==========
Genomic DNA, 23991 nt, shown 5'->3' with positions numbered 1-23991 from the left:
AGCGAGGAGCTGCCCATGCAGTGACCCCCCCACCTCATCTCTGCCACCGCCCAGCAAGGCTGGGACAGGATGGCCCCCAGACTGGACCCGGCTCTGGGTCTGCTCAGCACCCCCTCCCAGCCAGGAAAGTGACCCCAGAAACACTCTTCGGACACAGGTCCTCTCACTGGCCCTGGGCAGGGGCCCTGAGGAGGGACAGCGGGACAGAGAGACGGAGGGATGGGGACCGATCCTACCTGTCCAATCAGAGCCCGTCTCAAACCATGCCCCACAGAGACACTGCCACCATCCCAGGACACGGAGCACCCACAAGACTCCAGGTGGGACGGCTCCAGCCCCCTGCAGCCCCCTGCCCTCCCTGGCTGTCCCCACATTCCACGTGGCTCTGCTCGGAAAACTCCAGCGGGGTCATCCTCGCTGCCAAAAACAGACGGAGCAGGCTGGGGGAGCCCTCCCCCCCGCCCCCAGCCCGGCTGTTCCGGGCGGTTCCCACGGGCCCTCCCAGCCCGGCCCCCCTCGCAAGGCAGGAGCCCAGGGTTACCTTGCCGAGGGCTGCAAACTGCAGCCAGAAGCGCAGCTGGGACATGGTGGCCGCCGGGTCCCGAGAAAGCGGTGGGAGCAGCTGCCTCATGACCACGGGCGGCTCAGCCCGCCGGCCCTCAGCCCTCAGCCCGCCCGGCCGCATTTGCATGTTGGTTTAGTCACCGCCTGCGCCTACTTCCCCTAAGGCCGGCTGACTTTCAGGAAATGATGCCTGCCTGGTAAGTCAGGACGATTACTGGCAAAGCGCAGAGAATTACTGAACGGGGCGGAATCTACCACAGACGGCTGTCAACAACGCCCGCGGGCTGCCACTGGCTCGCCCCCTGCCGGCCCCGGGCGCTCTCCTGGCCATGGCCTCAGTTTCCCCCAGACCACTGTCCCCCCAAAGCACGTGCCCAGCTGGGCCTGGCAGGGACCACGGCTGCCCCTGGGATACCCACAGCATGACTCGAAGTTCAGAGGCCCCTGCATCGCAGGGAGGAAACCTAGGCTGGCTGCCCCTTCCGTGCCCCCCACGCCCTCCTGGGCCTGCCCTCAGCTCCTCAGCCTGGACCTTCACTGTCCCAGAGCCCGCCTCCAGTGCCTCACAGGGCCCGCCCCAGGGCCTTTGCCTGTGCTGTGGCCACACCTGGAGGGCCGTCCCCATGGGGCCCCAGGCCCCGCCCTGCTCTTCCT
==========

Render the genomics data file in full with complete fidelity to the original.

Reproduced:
Genomic DNA, 23991 nt, shown 5'->3' with positions numbered 1-23991 from the left:
AGCGAGGAGCTGCCCATGCAGTGACCCCCCCACCTCATCTCTGCCACCGCCCAGCAAGGCTGGGACAGGATGGCCCCCAGACTGGACCCGGCTCTGGGTCTGCTCAGCACCCCCTCCCAGCCAGGAAAGTGACCCCAGAAACACTCTTCGGACACAGGTCCTCTCACTGGCCCTGGGCAGGGGCCCTGAGGAGGGACAGCGGGACAGAGAGACGGAGGGATGGGGACCGATCCTACCTGTCCAATCAGAGCCCGTCTCAAACCATGCCCCACAGAGACACTGCCACCATCCCAGGACACGGAGCACCCACAAGACTCCAGGTGGGACGGCTCCAGCCCCCTGCAGCCCCCTGCCCTCCCTGGCTGTCCCCACATTCCACGTGGCTCTGCTCGGAAAACTCCAGCGGGGTCATCCTCGCTGCCAAAAACAGACGGAGCAGGCTGGGGGAGCCCTCCCCCCCGCCCCCAGCCCGGCTGTTCCGGGCGGTTCCCACGGGCCCTCCCAGCCCGGCCCCCCTCGCAAGGCAGGAGCCCAGGGTTACCTTGCCGAGGGCTGCAAACTGCAGCCAGAAGCGCAGCTGGGACATGGTGGCCGCCGGGTCCCGAGAAAGCGGTGGGAGCAGCTGCCTCATGACCACGGGCGGCTCAGCCCGCCGGCCCTCAGCCCTCAGCCCGCCCGGCCGCATTTGCATGTTGGTTTAGTCACCGCCTGCGCCTACTTCCCCTAAGGCCGGCTGACTTTCAGGAAATGATGCCTGCCTGGTAAGTCAGGACGATTACTGGCAAAGCGCAGAGAATTACTGAACGGGGCGGAATCTACCACAGACGGCTGTCAACAACGCCCGCGGGCTGCCACTGGCTCGCCCCCTGCCGGCCCCGGGCGCTCTCCTGGCCATGGCCTCAGTTTCCCCCAGACCACTGTCCCCCCAAAGCACGTGCCCAGCTGGGCCTGGCAGGGACCACGGCTGCCCCTGGGATACCCACAGCATGACTCGAAGTTCAGAGGCCCCTGCATCGCAGGGAGGAAACCTAGGCTGGCTGCCCCTTCCGTGCCCCCCACGCCCTCCTGGGCCTGCCCTCAGCTCCTCAGCCTGGACCTTCACTGTCCCAGAGCCCGCCTCCAGTGCCTCACAGGGCCCGCCCCAGGGCCTTTGCCTGTGCTGTGGCCACACCTGGAGGGCCGTCCCCATGGGGCCCCAGGCCCCGCCCTGCTCTTCCT